Wednesday, May 25, 2011

It's All Michael Hyatt's Fault

A little while ago, I sat down to blog about the rejection letter I received yesterday. One that really hurt. But, as is not terribly uncommon for me, I got caught up in reading emails. In short, I got sidetracked.
I had set out to thin out my inbox, but in the process, I came across a blog by Michael Hyatt. A guest post by Geoff Talbot, actually, that encouraged people to write about their disappointments. Which led me back to just where I had started.

So, you see, it's all their fault. I tried to spare you. I really did. But Mr. Hyatt and Mr. Talbot had other ideas.

My agent forwarded the email in question to me last evening. Funny, because I'd just been wondering about the status of this particular submission. The one that got rejected.

The rejection wasn't mean or spiteful or even tacky. In fact, it offered the editor's constructive criticism with specific examples and a helpful tone.

What it didn't offer was a contract, or the promise of a career as a writer. Where was the opportunity I had longed for and let myself believe was just around the corner? Where was the validation of my talent, the words of encouragement that would send me back to my computer, dying to write that next chapter?

That's a tall stack of hope for a thin piece of paper. No wonder I was disappointed.

In fairness, some of those things were there. The editor opened with what I did well. It was the rest of the letter that dashed my hopes.
This is part of the game. I understand that. But at what point does a writer admit that she's a minor league player, and that the majors are out of reach?

I'm well-aware that I'm in the wallowing in self-pity stage - I know it well. And I know just as well that after a few days pass, I will re-read that well-intentioned letter and decide what I think has merit, and what I think does not. I'll discuss it with friends - the kind who'll tell me the truth because that's the only thing that will make me a better writer. And I will try to remember that this is only one person's opinion - a knowledgeable and experienced person, to be sure, but still, just one person. And while I'm unable to pull myself up by my bootstraps just yet (due in part to the fact that it's May and I'm wearing flip flops), I'll hold out hope that some day in the not-too distant future, I'll be able to do just that.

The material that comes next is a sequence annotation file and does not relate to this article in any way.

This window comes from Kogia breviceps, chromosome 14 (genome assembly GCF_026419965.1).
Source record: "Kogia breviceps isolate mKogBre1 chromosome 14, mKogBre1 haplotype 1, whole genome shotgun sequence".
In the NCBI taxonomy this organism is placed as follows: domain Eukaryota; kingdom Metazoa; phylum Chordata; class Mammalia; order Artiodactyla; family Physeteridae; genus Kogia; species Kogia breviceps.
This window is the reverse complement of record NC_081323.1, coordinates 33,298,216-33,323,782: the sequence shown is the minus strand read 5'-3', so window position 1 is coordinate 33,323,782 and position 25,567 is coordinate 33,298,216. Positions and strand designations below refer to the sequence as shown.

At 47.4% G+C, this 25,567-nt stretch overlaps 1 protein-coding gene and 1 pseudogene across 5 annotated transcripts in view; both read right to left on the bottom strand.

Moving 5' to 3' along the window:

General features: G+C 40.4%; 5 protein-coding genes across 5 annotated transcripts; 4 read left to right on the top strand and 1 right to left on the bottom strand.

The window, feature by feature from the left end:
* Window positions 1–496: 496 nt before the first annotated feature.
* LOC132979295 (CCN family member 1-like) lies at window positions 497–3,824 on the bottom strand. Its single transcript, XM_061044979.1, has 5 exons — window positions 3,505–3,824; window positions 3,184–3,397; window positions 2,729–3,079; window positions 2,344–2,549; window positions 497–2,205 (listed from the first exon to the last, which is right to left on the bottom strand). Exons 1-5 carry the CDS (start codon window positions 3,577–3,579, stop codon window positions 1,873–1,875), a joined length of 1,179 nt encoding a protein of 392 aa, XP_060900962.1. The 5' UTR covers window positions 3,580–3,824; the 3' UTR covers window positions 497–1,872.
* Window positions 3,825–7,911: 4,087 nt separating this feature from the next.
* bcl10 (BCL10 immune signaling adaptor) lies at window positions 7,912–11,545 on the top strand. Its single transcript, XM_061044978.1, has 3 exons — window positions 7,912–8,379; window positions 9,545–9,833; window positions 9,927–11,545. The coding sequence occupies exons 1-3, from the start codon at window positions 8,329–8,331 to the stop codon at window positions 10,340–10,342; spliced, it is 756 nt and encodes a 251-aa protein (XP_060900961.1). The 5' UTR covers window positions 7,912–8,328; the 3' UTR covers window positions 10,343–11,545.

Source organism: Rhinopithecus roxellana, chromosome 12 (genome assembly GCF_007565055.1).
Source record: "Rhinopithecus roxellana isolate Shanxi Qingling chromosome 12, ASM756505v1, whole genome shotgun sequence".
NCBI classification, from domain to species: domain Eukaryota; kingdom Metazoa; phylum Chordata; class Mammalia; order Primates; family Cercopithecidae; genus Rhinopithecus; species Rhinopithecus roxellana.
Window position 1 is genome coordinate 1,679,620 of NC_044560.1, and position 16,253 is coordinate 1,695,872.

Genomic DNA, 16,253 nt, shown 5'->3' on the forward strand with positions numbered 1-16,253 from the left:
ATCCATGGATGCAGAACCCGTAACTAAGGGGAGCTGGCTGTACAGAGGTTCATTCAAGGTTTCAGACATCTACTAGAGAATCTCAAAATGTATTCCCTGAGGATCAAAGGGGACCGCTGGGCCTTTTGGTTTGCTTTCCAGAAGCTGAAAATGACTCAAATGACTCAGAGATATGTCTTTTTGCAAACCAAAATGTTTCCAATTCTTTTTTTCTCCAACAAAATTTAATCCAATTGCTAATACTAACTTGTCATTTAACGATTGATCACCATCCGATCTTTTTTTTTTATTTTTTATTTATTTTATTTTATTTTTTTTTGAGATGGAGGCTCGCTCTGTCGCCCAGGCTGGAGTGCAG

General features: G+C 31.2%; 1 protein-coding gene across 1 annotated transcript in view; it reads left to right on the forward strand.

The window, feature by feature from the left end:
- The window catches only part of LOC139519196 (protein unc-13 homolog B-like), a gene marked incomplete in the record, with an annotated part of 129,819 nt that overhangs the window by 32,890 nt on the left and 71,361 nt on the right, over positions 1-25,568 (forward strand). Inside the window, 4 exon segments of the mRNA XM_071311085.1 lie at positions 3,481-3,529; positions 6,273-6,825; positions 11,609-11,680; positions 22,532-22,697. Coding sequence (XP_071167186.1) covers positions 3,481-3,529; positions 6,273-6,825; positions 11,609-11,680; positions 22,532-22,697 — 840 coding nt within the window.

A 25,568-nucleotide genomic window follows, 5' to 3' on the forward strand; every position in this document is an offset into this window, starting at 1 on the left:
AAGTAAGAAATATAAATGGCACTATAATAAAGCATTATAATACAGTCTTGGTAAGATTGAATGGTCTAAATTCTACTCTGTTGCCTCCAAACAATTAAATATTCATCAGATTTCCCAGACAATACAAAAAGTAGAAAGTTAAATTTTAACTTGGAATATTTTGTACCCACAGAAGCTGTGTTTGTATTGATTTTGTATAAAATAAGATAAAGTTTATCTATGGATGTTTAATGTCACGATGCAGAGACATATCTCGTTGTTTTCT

Meanwhile, I'll be on the sofa, wallowing. And checking email.


  1. Rejection is so heart-breaking, especially when we have pinned so many hopes and dreams onto something.

    But you are absolutely right about it being only one person's opinion. So many great books were rejected by someone.

    You sound like you have a great plan - wait until the hurt wears off a little, evaluate the suggestions to see if they have merit and would make you story better, and then move forward - with or without the suggestions.

    Something great is around the corner for you!

  2. Thanks, Heidi! And thank you for being a loyal reader and commenter it's always nice to hear from you!